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CH. V.]

FRIENDLY SPIRIT OF RUSSIA.

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ment was very friendly, and in the will and earnest desire for our prospermain satisfactory. Mr. Dayton, ourity and national honor. A passage or

, minister, was received with cordiality, two from Prince Gortchacow's disand M. Thouvenel, the foreign minis- patch to the Russian minister, July ter, expressed himself with especial 10th, 1861, may be quoted as illustrat. frankness and good feeling. In allusion ing the Emperor's regard :—“For more to some opinions uttered by Mr. Day. than eighty years that it has existed, ton's predecessor, Mr. Seward wrote very the American Union owes its independdecidedly :-“The United States wait- ence, its towering rise, and its progress, ed patiently while their authority was to the concord of its members, consedefied in turbulent assemblies and in crated, under the auspices of its illusseditious preparations, willing to hope trious founder, by institutions which that mediation, offered on all sides, have been able to reconcile union with would conciliate and induce the dis- liberty. This union has been fruitful. affected parties to return to a better It has exhibited to the world the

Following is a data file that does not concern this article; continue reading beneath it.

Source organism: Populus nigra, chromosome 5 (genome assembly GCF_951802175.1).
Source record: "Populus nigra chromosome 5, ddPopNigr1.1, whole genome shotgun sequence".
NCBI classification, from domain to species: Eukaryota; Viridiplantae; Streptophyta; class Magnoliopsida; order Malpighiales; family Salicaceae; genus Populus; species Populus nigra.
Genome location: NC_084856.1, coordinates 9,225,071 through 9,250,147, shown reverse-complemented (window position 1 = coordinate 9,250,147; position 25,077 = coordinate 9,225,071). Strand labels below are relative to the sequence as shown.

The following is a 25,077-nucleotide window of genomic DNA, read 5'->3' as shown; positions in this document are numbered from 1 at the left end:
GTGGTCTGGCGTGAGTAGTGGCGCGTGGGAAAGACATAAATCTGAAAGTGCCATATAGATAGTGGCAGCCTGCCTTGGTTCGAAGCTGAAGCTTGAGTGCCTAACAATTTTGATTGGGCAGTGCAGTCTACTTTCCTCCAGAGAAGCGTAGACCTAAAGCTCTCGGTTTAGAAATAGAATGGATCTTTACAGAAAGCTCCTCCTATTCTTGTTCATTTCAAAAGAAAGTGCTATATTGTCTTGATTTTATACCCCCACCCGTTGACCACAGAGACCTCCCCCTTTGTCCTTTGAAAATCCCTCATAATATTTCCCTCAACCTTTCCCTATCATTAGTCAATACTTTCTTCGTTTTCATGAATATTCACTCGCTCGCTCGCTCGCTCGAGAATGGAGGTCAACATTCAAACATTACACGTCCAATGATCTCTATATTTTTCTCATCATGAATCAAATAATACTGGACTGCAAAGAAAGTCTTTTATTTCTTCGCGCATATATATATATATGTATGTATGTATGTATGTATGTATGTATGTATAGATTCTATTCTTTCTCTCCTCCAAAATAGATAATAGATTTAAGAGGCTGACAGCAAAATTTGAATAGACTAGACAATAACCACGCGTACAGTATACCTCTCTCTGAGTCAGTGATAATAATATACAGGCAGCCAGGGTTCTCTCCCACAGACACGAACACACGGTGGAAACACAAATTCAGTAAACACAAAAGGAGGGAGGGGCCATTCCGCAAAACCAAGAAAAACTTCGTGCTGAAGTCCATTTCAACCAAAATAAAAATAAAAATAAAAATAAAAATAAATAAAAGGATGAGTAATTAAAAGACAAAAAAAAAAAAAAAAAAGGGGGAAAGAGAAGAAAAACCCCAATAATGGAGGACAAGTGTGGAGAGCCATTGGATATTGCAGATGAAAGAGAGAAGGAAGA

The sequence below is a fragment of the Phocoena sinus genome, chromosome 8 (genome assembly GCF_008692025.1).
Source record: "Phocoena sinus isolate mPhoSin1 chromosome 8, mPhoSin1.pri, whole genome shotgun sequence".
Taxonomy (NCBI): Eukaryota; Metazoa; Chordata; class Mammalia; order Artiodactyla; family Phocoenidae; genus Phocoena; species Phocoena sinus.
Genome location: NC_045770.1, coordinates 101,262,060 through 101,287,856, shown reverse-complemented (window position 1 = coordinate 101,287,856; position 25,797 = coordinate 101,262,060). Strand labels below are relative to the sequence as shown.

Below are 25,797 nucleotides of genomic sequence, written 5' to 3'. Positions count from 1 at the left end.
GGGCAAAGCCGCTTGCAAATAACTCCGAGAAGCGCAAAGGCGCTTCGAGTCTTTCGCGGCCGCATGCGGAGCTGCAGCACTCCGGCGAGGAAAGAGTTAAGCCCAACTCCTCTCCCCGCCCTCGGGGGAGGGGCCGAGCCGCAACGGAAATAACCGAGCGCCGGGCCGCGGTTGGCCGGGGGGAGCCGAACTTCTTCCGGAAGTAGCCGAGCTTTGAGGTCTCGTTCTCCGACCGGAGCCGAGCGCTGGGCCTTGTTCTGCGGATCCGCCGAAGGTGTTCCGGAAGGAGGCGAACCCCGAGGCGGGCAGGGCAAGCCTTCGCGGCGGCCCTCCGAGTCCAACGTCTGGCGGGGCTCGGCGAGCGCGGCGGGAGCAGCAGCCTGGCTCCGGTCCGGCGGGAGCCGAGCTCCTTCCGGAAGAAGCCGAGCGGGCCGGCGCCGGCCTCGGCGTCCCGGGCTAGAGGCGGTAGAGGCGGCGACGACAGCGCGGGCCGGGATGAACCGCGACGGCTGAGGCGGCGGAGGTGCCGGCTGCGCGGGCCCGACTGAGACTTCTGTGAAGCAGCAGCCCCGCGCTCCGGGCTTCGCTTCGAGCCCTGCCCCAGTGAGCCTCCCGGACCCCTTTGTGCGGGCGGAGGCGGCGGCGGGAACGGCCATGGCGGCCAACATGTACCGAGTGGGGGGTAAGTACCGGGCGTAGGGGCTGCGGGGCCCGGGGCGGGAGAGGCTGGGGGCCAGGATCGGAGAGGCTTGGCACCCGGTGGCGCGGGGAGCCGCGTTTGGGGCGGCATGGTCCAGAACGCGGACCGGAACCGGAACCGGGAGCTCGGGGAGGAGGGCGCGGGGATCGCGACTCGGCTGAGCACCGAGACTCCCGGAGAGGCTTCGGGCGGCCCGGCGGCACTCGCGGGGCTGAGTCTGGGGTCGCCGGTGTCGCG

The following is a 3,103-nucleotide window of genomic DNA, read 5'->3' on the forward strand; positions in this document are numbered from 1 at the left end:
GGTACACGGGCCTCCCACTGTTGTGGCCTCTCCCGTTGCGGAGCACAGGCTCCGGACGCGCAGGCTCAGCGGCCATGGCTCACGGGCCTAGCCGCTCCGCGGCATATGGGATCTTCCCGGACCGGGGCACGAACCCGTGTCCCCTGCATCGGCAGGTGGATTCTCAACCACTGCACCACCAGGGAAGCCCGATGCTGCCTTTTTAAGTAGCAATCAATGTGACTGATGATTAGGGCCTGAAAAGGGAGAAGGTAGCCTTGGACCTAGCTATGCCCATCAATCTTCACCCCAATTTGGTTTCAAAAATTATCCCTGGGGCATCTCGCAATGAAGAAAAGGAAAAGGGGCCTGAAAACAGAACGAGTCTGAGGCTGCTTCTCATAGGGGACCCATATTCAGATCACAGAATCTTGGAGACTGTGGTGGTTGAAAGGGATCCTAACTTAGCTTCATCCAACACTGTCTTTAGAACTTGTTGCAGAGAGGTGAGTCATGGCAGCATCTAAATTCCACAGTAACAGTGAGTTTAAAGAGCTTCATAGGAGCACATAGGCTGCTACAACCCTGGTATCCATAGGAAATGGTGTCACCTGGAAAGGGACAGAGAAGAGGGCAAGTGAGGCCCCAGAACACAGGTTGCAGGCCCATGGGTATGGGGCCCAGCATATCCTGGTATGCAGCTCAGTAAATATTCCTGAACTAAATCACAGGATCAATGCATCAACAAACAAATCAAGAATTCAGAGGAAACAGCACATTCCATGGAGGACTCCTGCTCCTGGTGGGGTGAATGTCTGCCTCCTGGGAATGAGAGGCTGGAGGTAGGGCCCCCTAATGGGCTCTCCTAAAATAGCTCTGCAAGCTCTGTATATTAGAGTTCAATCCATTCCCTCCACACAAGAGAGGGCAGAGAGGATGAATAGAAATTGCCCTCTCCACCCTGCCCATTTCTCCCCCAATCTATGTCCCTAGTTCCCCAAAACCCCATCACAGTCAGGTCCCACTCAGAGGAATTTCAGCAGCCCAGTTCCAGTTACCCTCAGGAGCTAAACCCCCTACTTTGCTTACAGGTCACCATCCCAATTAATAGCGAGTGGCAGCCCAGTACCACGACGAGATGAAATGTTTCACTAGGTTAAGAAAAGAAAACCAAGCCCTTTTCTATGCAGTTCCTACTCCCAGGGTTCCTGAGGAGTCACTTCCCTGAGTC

specmind. But the case is now altogether tacle of a prosperity without example changed. The insurgents have institu- in the annals of history.

Give ted revolution with open, flagrant, them (the government and others) the deadly war, to compel the United assurance that, in every event the States to acquiesce in the dismember- American nation may count upon the ment of the Union. .